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Publication(Washington, DC: World Bank, 2023) Schady, Norbert ; Holla, Alaka ; Sabarwal, Shwetlena ; Silva, Joana ; Yi Chang, AndresWorldwide, the COVID-19 pandemic has been an enormous shock to mortality, economies, and daily life. But what has received insufficient attention is the impact of the pandemic on the accumulation of human capital—the health, education, and skills—of young people. How large was the setback, and how far are we still from a recovery? Collapse and Recovery estimates the impacts of the pandemic on the human capital of young children, school-age children, and youth and discusses the urgent actions needed to reverse the damage. It shows that there was a collapse of human capital and that, unless that collapse is remedied, it is a time bomb for countries. Specifically, the report documents alarming declines in cognitive and social-emotional development among young children, which could translate into a 25 percent reduction in their earnings as adults. It finds that 1 billion children in low- and middle-income countries missed at least one year of in-person schooling. And despite enormous efforts in remote learning, children did not learn during the unprecedentedly long school closures, which could reduce future lifetime earnings around the world by US$21 trillion. The report quantifies the dramatic drops in employment and skills among youth that resulted from the pandemic as well as the substantial increase in the number of youth neither employed nor enrolled in education or training. In all of these age groups, the impacts of the pandemic were consistently worse for children from poorer backgrounds. These losses call for immediate action. The good news is that evidence-based policies can recover these losses. Collapse and Recovery reviews governments’ responses to the pandemic, assessing why there was a collapse in human capital accumulation, what was missing in the policy architecture to protect human capital during the crisis, and how governments can better prepare to withstand future shocks. It offers concrete policy recommendations to recover losses in human capital—programs that will end up paying for themselves in the long term. To better prepare for future shocks such as climate change and wars, the report emphasizes the need for solutions that bring health, education, and social protection programs together in an integrated human development system. If countries fail to act, the losses in human capital documented in this report will become permanent and last for multiple generations. The time to act is now.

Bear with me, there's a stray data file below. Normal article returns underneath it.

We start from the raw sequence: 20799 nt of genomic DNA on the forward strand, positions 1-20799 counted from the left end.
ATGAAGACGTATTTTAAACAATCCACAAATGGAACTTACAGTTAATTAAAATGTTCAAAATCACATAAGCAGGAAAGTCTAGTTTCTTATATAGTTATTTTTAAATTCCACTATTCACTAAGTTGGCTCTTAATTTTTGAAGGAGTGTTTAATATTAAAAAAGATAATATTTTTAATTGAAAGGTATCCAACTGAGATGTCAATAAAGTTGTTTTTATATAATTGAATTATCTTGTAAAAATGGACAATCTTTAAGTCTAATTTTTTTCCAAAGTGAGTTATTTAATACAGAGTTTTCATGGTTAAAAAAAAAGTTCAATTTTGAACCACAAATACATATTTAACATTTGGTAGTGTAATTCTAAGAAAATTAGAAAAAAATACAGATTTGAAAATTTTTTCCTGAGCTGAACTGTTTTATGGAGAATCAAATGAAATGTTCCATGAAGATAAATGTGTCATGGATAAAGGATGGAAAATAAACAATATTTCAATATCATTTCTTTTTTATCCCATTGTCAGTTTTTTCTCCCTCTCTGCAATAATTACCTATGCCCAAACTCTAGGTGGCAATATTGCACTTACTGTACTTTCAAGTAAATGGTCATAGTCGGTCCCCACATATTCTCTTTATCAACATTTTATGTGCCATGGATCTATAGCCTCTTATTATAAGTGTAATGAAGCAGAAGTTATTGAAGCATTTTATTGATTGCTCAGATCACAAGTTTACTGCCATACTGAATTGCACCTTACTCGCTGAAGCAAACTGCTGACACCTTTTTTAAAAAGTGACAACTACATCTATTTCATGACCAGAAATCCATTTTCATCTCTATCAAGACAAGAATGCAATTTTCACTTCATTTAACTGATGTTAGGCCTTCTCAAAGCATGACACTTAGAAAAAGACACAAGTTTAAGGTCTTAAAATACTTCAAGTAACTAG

Publication(World Bank, 2011-04-26) Ratha, Dilip ; Mohapatra, Sanket ; Ozden, Caglar ; Plaza, Sonia ; Shaw, William ; Shimeles, AbebeInternational migration has profound implications for human welfare, and African governments have had only a limited influence on welfare outcomes, for good or ill. Improved efforts to manage migration will require information on the nature and impact of migratory patterns. This book seeks to contribute toward this goal, by reviewing previous research and providing new analyses (including surveys and case studies) as well as by formulating policy recommendations that can improve the migration experience for migrants, origin countries, and destination countries. The book comprises this introduction and summary and four chapters. Chapter one reviews the data on African migration and considers the challenges African governments face in managing migration. Chapter two discusses the importance of remittances, the most tangible link between migration and development; it also identifies policies that can facilitate remittance flows to Africa and increase their development impact. Chapter three analyzes high-skilled emigration and analyzes policies that can limit adverse implications and maximize positive implications for development. Chapter four considers ways in which Africa can leverage its diaspora resources to increase trade, investment, and access to technology.